Television programs featuring healthy foods can be a key ingredient in leading children to make healthier food choices now and into adulthood. A new study found kids who watched a child-oriented cooking show featuring healthy food were 2.7 times more likely to make a healthy food choice than those who watched a different episode of the same show featuring unhealthy food.
Television programs featuring healthy foods can be a key ingredient in leading children to make healthier food choices now and into adulthood.
A new study in the Journal of Nutrition Education and Behavior, published by Elsevier, found kids who watched a child-oriented cooking show featuring healthy food were 2.7 times more likely to make a healthy food choice than those who watched a different episode of the same show featuring unhealthy food.
Researchers asked 125 10- to 12-year-olds, with parental consent, at five schools in the Netherlands to watch 10 minutes of a Dutch public television cooking program designed for children, and then offered them a snack as a reward for participating. Children who watched the healthy program were far more likely to choose one of the healthy snack options — an apple or a few pieces of cucumber — than one of the unhealthy options — a handful of chips or a handful of salted mini-pretzels.
“The findings from this study indicate cooking programs can be a promising tool for promoting positive changes in children’s food-related preferences, attitudes, and behaviors,” said lead author Frans Folkvord, PhD, of Tilburg University,Tilburg, Netherlands.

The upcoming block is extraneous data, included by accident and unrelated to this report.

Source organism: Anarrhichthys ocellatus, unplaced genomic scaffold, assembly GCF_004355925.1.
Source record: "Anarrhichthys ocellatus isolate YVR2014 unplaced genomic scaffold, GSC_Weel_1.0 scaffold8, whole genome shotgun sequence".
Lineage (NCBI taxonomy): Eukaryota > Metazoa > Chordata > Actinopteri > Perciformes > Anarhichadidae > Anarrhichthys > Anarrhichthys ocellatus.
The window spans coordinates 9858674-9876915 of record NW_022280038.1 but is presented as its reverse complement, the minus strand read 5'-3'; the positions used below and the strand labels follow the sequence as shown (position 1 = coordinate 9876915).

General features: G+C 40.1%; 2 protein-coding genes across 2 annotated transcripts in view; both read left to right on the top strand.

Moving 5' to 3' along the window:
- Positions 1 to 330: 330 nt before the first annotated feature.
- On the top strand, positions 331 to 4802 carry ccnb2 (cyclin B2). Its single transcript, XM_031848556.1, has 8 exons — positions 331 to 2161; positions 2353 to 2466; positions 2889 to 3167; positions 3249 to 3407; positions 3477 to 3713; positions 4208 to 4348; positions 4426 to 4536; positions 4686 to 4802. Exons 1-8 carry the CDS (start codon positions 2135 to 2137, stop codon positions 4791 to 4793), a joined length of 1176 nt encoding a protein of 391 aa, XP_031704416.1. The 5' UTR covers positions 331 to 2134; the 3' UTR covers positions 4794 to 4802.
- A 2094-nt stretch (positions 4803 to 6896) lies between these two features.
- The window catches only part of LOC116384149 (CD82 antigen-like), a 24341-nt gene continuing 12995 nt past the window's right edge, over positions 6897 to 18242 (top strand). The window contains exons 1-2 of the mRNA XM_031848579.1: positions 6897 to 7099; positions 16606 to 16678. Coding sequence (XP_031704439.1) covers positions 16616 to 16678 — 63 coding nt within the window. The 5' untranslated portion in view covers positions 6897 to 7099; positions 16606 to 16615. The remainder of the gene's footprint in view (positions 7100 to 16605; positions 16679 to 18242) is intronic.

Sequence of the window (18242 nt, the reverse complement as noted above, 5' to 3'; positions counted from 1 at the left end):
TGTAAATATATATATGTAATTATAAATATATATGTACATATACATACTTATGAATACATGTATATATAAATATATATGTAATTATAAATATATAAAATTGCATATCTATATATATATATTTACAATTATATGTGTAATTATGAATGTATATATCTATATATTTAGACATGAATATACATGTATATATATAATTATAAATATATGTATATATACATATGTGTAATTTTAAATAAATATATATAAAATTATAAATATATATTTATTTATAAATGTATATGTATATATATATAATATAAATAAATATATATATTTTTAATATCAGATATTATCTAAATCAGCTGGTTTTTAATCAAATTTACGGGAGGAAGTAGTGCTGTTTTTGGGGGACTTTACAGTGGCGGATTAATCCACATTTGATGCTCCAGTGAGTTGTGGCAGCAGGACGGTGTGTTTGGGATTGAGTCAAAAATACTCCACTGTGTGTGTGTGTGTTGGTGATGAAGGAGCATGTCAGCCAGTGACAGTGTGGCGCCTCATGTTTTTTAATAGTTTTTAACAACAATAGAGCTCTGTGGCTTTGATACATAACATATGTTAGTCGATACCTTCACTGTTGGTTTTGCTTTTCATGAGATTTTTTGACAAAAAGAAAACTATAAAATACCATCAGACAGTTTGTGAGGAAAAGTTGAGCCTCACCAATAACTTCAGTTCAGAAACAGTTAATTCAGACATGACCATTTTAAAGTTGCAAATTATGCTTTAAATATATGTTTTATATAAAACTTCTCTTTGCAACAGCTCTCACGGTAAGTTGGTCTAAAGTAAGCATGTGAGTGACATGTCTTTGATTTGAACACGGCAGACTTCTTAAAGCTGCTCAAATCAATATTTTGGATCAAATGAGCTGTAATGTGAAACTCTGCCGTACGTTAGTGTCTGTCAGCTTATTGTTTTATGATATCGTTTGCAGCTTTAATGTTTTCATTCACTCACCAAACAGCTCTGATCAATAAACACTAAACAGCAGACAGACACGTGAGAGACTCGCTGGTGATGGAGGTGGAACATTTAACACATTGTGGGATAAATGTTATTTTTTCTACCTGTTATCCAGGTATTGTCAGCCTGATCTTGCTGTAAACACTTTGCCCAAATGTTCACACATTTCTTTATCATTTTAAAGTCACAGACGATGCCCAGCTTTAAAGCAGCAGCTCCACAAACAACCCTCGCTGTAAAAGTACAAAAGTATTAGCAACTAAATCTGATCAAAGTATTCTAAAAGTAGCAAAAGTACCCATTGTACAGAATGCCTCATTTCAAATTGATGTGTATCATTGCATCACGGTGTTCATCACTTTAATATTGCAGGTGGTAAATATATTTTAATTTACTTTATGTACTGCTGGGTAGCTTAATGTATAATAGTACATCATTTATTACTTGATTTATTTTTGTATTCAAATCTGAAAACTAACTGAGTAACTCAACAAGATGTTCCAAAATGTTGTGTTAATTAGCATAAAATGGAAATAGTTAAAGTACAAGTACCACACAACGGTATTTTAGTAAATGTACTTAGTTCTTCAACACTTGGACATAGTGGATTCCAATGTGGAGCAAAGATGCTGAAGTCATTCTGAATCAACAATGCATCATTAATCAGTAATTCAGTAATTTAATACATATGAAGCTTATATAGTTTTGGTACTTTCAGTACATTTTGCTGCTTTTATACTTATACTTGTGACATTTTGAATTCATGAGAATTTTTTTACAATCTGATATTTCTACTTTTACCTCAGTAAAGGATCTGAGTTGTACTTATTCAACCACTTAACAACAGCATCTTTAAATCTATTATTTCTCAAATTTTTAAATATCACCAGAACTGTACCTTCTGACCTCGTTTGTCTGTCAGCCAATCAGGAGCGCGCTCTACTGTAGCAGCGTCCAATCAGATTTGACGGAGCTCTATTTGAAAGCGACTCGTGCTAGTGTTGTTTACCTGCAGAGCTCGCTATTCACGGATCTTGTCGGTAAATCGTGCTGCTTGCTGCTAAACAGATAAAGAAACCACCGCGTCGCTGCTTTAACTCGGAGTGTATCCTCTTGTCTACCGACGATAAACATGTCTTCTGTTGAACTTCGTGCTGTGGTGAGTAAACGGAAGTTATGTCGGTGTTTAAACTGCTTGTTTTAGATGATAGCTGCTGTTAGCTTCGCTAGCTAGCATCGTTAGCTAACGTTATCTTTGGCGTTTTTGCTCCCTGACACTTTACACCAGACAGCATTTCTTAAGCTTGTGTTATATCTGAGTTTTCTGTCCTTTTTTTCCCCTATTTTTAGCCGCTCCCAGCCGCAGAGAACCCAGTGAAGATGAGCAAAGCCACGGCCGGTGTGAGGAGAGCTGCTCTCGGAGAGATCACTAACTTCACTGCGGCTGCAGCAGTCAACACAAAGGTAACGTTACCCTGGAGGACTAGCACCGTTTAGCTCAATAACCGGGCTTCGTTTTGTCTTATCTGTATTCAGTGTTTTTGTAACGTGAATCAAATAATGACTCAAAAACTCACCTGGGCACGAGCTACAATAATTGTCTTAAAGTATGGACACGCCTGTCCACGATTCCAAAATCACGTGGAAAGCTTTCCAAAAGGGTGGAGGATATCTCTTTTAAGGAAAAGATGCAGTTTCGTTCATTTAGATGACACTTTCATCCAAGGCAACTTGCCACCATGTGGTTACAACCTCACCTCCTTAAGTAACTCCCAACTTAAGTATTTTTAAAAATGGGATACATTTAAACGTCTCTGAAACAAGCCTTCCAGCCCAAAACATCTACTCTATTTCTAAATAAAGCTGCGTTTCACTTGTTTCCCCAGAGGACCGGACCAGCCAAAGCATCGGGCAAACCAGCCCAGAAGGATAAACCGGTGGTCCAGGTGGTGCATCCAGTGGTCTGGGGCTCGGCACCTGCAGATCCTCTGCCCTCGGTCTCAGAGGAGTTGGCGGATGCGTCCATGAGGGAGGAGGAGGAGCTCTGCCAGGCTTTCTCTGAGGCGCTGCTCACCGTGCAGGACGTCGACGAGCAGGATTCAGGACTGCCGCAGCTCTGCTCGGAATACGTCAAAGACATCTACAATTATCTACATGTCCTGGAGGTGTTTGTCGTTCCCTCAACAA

This study was conducted at the children’s schools, which could represent a promising alternative for children learning healthy eating behaviors. Prior research has found youth are more likely to eat nutrient-rich foods including fruits and vegetables if they were involved in preparing the dish, but modern reliance on ready-prepared foods and a lack of modeling by parents in preparing fresh foods have led to a drop in cooking skills among kids.
“Providing nutritional education in school environments instead may have an important positive influence on the knowledge, attitudes, skills, and behaviors of children,” Dr. Folkvord said.
This study indicates the visual prominence of healthier options in both food choice and portion size on TV cooking programs leads young viewers to crave those healthier choices then act on those cravings.
The effect that exposure to healthier options has on children is strongly influenced by personality traits. For example, children who don’t like new foods are less likely to show a stronger desire for healthier choices after watching a TV program featuring healthier foods than a child who does enjoy trying new foods. As they grow older, though, they start to feel more responsible for their eating habits and can fall back on information they learned as children. Researchers believe this may indicate watching programs with healthier options can still have a positive impact on children’s behavior, even if it is delayed by age.
“Schools represent the most effective and efficient way to reach a large section of an important target population, which includes children as well as school staff and the wider community,” Dr. Folkvord commented. “Positive peer and teacher modeling can encourage students to try new foods for which they exhibited distaste previously.”
Poor dietary habits during childhood and adolescence have multiple negative effects on several health and wellness indicators, including achievement and maintenance of healthy weights, growth and development patterns, and dental health.
“The likelihood of consuming fruits and vegetables among youth and adults is strongly related to knowing how to prepare most fruits and vegetables. Increased cooking skills among children can positively influence their consumption of fruit and vegetables in a manner that will persist into adulthood,” Dr. Folkvord added.